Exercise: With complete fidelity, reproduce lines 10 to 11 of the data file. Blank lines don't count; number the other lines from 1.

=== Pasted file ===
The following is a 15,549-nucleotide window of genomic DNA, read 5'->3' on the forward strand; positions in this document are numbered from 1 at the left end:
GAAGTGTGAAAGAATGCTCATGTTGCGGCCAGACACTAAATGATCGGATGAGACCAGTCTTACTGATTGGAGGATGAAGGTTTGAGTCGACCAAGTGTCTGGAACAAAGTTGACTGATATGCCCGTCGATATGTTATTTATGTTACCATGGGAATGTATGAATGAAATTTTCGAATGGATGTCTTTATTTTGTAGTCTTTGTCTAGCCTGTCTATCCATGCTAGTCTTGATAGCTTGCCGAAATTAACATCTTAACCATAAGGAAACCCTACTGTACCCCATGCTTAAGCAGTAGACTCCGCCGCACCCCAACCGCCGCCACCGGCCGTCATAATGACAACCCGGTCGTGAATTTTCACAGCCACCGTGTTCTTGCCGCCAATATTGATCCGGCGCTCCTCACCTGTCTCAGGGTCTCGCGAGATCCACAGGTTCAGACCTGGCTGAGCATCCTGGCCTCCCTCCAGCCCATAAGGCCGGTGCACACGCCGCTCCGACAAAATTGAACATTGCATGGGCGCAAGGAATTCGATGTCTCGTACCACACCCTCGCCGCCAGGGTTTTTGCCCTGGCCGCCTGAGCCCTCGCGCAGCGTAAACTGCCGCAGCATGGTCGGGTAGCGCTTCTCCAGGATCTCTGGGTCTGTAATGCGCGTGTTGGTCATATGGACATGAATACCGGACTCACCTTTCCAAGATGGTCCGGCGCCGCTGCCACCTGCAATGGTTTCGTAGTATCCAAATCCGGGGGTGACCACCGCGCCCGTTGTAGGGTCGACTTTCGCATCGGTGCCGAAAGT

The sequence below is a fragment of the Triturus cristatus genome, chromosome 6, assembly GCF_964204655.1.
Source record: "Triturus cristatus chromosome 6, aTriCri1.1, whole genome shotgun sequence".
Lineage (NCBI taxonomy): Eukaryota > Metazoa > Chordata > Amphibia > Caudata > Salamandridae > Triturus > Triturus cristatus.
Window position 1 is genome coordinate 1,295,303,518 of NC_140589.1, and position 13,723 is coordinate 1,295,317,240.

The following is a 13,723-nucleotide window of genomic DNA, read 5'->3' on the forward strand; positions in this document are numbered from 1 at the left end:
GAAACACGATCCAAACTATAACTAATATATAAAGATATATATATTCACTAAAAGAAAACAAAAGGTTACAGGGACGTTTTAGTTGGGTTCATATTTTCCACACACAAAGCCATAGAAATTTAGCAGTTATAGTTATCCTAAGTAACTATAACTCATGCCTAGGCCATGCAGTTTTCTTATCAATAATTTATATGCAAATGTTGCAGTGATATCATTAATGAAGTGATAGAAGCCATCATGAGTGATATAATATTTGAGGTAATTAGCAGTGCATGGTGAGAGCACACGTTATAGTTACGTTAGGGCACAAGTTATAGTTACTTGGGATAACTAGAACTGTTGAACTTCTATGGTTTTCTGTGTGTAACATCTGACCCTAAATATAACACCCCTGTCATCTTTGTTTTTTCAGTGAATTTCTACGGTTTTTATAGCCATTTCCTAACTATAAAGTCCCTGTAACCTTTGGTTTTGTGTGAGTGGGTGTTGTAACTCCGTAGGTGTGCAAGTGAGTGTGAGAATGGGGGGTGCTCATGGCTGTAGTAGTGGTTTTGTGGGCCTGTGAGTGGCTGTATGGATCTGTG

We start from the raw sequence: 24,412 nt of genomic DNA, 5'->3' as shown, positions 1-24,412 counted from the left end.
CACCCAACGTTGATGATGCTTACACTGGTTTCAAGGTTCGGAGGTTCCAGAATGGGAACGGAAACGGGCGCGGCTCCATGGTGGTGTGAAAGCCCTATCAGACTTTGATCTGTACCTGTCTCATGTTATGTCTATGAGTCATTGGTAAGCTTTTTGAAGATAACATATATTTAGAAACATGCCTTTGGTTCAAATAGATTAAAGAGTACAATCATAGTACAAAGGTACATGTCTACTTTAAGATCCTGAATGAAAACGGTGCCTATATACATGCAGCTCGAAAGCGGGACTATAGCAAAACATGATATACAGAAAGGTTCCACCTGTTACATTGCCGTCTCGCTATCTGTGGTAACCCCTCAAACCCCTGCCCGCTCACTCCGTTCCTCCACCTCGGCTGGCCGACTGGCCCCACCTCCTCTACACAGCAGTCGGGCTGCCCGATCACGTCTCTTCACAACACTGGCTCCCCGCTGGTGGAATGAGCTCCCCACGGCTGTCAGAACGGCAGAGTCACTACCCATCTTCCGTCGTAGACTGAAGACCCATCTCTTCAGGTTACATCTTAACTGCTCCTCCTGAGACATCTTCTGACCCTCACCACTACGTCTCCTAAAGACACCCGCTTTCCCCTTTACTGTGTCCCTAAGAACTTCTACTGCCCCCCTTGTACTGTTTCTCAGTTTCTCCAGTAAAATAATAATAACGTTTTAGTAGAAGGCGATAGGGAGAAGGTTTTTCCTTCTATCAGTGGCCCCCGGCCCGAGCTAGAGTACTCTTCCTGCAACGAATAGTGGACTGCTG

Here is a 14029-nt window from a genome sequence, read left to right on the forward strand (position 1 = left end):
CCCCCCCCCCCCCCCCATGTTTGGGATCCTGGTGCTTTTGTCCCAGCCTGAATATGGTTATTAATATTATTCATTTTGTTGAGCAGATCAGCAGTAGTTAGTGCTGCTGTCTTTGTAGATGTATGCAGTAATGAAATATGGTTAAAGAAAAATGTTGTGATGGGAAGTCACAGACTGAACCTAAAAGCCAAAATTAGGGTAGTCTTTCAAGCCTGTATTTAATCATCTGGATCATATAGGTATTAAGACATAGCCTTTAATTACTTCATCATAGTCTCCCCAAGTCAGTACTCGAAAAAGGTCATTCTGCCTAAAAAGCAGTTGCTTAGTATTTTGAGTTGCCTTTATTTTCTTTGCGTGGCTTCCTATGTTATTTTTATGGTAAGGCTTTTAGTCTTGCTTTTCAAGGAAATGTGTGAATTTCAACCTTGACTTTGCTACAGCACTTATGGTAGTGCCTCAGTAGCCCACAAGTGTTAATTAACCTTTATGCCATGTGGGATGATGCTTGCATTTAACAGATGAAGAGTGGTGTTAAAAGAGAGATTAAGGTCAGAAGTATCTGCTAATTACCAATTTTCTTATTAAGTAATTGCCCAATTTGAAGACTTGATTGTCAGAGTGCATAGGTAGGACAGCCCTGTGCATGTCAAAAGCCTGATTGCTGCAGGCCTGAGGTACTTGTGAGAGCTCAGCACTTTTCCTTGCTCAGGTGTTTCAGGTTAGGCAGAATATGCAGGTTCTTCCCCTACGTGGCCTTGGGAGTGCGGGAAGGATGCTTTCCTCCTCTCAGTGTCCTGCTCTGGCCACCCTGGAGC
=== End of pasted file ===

CACCCAACGTTGATGATGCTTACACTGGTTTCAAGGTTCGGAGGTTCCAGAATGGGAACGGAAACGGGCGCGGCTCCATGGTGGTGTGAAAGCCCTATCAGACTTTGATCTGTACCTGTCTCATGTTATGTCTATGAGTCATTGGTAAGCTTTTTGAAGATAACATATATTTAGAAACATGCCTTTGGTTCAAATAGATTAAAGAGTACAATCATAGTACAAAGGTACATGTCTACTTTAAGATCCTGAATGAAAACGGTGCCTATATACATGCAGCTCGAAAGCGGGACTATAGCAAAACATGATATACAGAAAGGTTCCACCTGTTACATTGCCGTCTCGCTATCTGTGGTAACCCCTCAAACCCCTGCCCGCTCACTCCGTTCCTCCACCTCGGCTGGCCGACTGGCCCCACCTCCTCTACACAGCAGTCGGGCTGCCCGATCACGTCTCTTCACAACACTGGCTCCCCGCTGGTGGAATGAGCTCCCCACGGCTGTCAGAACGGCAGAGTCACTACCCATCTTCCGTCGTAGACTGAAGACCCATCTCTTCAGGTTACATCTTAACTGCTCCTCCTGAGACATCTTCTGACCCTCACCACTACGTCTCCTAAAGACACCCGCTTTCCCCTTTACTGTGTCCCTAAGAACTTCTACTGCCCCCCTTGTACTGTTTCTCAGTTTCTCCAGTAAAATAATAATAACGTTTTAGTAGAAGGCGATAGGGAGAAGGTTTTTCCTTCTATCAGTGGCCCCCGGCCCGAGCTAGAGTACTCTTCCTGCAACGAATAGTGGACTGCTG

Here is a 14029-nt window from a genome sequence, read left to right on the forward strand (position 1 = left end):